The root directory, denoted as /, is the top-level directory of the Linux file system. All other directories and files reside within this directory. It’s the starting point from which the entire directory structure branches out.

Common Directories Under the Root

  1. /bin
    • Contains essential binary executables (commands) needed for the system to boot and run in single-user mode.
    • Examples: ls, cp, mv, bash.
  2. /sbin
    • Contains essential system binaries, typically used by the root user for system administration tasks.
    • Examples: ifconfig, fdisk, reboot.
  3. /boot
    • Contains the bootloader files, kernel images, and related files needed to boot the system.
    • Examples: vmlinuz, initrd.
  4. /dev
    • Contains device files, representing hardware devices and special files.
    • Examples: sda (first hard drive), tty (terminals), null.
  5. /etc
    • Contains system-wide configuration files and shell scripts that are used to boot and configure the system.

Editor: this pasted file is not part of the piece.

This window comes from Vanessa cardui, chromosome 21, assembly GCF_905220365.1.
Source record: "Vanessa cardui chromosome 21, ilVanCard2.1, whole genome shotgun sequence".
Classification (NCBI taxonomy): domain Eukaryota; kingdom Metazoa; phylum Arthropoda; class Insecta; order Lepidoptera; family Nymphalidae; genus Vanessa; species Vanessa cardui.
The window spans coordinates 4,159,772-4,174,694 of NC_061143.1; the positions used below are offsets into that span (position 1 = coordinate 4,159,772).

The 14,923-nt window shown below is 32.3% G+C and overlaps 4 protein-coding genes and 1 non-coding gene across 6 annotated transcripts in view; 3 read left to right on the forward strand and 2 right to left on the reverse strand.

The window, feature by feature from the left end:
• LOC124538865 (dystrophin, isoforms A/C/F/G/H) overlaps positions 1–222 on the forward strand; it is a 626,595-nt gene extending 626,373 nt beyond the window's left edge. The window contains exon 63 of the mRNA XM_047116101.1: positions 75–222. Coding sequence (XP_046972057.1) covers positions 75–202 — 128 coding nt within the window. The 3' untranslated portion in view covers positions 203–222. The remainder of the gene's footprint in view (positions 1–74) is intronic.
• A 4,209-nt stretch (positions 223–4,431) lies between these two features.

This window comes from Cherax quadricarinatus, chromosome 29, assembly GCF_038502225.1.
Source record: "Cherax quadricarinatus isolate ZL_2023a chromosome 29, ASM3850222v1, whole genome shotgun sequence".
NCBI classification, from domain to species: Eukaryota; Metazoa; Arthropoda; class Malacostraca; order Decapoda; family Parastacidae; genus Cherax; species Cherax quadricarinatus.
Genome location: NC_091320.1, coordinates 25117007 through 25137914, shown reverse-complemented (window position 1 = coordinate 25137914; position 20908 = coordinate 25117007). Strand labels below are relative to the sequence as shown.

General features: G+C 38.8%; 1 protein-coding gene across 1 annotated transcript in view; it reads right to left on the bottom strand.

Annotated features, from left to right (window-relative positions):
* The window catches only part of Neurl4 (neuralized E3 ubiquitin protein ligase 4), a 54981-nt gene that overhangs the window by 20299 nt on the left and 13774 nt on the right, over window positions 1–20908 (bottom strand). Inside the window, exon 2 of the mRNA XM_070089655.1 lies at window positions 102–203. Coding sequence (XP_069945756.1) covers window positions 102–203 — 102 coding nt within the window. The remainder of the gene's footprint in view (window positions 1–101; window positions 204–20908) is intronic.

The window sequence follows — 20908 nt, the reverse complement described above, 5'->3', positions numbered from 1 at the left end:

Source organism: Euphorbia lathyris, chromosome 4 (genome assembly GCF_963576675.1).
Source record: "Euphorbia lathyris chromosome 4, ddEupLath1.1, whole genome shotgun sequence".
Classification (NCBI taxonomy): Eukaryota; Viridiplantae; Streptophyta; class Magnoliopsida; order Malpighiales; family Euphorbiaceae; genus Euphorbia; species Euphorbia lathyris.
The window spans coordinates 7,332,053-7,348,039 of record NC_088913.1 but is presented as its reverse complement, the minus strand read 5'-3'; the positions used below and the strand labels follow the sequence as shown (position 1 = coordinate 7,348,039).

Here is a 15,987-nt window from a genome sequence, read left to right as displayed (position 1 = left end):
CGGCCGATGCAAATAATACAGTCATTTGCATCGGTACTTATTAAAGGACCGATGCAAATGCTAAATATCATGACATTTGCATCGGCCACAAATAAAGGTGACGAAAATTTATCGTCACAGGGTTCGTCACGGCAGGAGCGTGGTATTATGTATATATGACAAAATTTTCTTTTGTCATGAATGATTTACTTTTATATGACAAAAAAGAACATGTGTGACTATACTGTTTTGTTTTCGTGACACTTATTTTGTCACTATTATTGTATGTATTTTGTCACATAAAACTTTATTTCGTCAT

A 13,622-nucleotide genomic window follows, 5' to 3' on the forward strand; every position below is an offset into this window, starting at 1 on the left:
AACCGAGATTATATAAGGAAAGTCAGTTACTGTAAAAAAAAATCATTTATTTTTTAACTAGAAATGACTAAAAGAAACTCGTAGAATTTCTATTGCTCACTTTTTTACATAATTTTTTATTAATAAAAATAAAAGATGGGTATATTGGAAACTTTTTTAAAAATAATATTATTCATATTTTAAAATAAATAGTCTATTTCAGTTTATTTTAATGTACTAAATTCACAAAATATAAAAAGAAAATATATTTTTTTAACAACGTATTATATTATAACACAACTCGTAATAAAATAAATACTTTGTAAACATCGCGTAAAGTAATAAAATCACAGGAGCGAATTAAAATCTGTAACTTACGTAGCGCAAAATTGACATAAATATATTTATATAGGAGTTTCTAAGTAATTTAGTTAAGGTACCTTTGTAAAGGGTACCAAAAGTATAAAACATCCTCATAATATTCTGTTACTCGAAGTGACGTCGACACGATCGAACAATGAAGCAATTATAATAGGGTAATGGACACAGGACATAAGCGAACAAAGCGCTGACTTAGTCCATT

• Examples: passwd, fstab, hosts.
  6. /home
    • Contains home directories for all users except the root user. Each user has a subdirectory under /home.
    • Example: /home/username.
  7. /lib
    • Contains shared libraries needed by essential binaries in /bin and /sbin.
    • Examples: libc.so.6, libdl.so.2.
  8. /media
    • Mount points for removable media like USB drives, CD-ROMs, etc.
    • Example: /media/usb.
  9. /mnt
    • Temporary mount points for file systems.
    • Example: /mnt/mydrive.
  10. /opt
    • Contains optional software packages and add-on applications that are not part of the default installation.
    • Example: /opt/google/chrome.
  11. /proc
    • A virtual filesystem that provides information about running processes and the kernel.
    • Examples: /proc/cpuinfo, /proc/meminfo.
  12. /root
    • Home directory for the root user.
    • Example: /root.
  13. /run
    • A temporary filesystem that stores data related to running processes. This directory is cleared at boot.
    • Example: /run/lock.
  14. /srv
    • Contains data for services provided by the system, such as web and FTP servers.